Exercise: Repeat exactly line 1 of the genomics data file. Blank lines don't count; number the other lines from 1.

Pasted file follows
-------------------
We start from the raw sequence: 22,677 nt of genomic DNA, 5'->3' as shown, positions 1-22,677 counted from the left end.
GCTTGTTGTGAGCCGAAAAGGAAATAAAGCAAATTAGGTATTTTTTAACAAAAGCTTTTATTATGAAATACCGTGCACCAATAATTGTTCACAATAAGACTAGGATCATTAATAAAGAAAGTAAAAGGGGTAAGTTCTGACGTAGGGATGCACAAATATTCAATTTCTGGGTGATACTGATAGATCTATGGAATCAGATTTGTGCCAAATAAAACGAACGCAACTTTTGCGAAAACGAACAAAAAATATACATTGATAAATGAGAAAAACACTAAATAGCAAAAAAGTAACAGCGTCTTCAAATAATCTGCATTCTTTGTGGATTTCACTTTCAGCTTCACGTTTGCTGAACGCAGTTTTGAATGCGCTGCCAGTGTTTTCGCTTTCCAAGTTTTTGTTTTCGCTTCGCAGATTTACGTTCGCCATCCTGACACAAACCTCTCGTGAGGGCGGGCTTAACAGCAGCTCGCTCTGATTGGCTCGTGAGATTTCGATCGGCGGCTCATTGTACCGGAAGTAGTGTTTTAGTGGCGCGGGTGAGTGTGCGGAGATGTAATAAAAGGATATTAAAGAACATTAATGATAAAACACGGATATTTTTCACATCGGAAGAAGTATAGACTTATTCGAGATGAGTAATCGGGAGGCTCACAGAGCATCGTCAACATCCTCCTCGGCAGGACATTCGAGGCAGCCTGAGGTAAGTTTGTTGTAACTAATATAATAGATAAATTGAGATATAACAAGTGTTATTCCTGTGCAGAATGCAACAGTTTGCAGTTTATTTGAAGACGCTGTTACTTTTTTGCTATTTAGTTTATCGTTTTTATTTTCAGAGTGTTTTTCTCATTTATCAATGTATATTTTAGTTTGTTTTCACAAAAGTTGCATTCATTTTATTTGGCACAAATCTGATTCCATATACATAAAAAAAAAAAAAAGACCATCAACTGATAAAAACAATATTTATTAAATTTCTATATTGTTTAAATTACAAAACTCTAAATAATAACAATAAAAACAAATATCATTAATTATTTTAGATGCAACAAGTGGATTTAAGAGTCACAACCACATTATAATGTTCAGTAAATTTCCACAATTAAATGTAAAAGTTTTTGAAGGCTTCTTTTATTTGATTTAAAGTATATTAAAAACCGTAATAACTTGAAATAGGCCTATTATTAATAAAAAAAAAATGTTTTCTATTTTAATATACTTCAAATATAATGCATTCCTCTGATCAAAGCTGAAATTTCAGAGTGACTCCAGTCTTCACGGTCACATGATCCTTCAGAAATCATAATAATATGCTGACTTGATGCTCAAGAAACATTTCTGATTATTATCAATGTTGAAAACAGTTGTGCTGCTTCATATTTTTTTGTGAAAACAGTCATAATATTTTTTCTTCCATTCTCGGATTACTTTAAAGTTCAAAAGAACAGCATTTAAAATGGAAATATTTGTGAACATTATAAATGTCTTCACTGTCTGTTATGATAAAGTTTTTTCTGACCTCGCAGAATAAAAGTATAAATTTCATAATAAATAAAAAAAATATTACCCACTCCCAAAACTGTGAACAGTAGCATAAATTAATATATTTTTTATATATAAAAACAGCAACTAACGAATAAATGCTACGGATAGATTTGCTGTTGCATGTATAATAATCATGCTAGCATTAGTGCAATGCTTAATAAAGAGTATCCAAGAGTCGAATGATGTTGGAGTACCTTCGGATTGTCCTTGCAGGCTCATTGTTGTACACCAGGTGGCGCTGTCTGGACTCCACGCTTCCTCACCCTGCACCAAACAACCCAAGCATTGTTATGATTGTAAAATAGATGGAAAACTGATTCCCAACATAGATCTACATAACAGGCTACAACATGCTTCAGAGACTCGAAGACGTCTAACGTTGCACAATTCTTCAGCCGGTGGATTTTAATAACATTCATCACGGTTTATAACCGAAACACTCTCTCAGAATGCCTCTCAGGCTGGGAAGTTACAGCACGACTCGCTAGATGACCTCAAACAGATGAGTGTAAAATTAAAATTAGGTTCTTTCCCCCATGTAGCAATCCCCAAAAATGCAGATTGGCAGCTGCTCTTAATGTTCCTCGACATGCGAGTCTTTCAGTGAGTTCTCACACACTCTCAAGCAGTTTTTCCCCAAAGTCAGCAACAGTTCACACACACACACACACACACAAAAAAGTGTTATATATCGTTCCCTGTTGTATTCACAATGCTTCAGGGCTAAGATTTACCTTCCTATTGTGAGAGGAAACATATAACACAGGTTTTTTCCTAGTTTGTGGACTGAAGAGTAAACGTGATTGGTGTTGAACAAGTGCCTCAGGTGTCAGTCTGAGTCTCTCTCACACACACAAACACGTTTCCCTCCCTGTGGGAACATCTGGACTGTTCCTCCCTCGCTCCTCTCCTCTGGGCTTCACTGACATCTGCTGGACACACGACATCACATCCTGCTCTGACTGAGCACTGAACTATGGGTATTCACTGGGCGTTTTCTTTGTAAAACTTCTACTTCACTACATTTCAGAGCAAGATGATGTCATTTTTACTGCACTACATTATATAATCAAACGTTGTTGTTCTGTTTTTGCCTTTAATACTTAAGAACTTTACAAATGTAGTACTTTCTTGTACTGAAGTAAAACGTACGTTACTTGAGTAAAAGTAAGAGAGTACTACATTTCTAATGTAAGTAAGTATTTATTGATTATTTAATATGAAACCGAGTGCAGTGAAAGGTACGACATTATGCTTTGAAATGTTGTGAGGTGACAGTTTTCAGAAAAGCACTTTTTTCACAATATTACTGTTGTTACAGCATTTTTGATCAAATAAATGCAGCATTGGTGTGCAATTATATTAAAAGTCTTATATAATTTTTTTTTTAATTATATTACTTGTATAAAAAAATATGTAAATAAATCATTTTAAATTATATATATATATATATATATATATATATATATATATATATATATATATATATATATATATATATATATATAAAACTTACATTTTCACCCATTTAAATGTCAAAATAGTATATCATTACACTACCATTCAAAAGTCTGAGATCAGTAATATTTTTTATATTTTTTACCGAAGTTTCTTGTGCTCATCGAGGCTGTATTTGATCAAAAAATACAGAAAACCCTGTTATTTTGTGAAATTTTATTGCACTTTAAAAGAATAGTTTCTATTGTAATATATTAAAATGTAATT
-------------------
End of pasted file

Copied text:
We start from the raw sequence: 22,677 nt of genomic DNA, 5'->3' as shown, positions 1-22,677 counted from the left end.